Jul 232014
 

Part 1 can be found here, part 2 here, part 3 here.

Now that's what I call a bivi.

Now that’s what I call a bivi.

Day 4: I wake up as the sun brushes my face for the final part of my ride. I’ve slept like a log shaped Greg on a bed of the softest grass. The views are spectacular as the sun creeps into the valleys below me. Flowing light fills the steep sides of yesterdays final descent and runs into the sea some miles away. I’ve one high point for the day and it’s all down hill to the finish.

I spend some time just sitting, watching the animal world wake up. Sheep pop their head over my bivi ledge and stare not understanding how, let alone why, there is a large orange slug lying on the ground. Some Babybel and Penguin bars to start the morning before a luxurious 8am roll-out across dry firm trails.

Zoom

Today was to be a shorter day, but no easier than the others. No sooner had I finished the first descent of the day than I was back up again. Exposed to the warmth of the day, getting brutalised by the lack of wind. Following now the esoteric Sarn Helen trail which changed from road, to dirt, to nothing at a whim before opening up into MX shredding pools of fetid black water locked between dry stone walls.

Push, pull, drag the bike through it all. Just get passed it to the dry land ahead. Repeat. The day felt like it was getting worse, only to offer the slightest hint of perfection in a piece of fast flowing trail, or technical rocky rooty descents.

Somewhere...

Roman roads are...

Straight Roman roads cut through the terrain stopping for nothing. If there was a hill, it went over it, a forest, through it, a swamp, in it. Every now and again it would detour for unavoidable things like rock outcrops. Where it had no option it just dropped into perfect gullies full of rocks and mud. Wonderful on a light MTB, brutally difficult on a fully laden bike. Still, you’ve got to try...not always roads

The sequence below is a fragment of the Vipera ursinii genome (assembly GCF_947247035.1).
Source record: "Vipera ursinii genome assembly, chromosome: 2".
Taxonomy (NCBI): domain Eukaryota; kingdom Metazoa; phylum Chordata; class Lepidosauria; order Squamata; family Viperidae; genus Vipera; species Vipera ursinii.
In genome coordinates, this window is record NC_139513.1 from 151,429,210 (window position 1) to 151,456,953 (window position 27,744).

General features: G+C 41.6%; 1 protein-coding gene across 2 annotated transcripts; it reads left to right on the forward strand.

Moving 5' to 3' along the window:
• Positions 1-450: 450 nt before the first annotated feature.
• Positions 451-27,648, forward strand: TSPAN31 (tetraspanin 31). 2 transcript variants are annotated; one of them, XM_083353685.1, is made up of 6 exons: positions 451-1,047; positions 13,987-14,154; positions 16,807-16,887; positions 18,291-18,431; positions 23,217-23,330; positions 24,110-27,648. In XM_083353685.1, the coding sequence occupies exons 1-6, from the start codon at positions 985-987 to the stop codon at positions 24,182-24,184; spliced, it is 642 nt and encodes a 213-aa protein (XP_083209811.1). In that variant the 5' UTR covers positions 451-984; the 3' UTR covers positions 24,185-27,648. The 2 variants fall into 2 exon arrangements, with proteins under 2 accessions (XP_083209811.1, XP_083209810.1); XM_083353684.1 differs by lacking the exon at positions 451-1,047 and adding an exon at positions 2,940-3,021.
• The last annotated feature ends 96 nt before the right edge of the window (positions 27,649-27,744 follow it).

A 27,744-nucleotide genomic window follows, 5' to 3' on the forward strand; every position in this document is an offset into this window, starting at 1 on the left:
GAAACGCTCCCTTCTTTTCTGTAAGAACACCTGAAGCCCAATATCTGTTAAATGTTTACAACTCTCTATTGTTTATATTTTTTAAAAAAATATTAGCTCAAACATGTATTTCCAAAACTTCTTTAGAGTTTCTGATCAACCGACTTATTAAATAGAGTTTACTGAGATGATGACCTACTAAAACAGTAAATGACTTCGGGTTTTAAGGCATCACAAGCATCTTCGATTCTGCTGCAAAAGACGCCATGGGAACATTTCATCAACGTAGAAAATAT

The gullies lead to the final section into Neath. The local MX club use this trail extensively and it shows. If it wasn’t for its rock base, the weather and the gradient of the trail this would be a mudfest. In the dry it was astounding. On the limit of what I could ride, but had me thinking about pushing back up to go again. Probably some of the most fun riding of the trip. Over far to fast.

A trip into Neath to raid the local shop for breakfast after 4 hours with no food. Sitting down outside the charity shop cooling off in the shade and downing liter after liter of fluid and food in an attempt to stop the dizzyness. A second trip to the charity store bought some shorts and a T-shirt to wear for the train ride home. £4 gets you nice clothes these days.

 The final road ride to Swansea and the end was dull and boring. Along the canal I was brutally reminded that I was back in civilisation with locals wanting to stop me to ‘have a go’ of my bike. I roll on feigning a lack of English. In Swansea I push across the soft sand of the beach to the start of the pier. It feels only right to finish amid the sea of the south coast after starting in the sea on the north coast.

Finished

It’s done.  Just under 72 hours total time from start to finish to cover the 383km from sea to sea. Not the fastest, not the slowest, nevertheless a nice few days out. It was time for a quick wash in the sea, then back on the train to Manchester.Wash

Day four: 4hours 06mins ride time; 52km; 569m of climbing; 6hrs 15mins on the trail

Sorry, the comment form is closed at this time.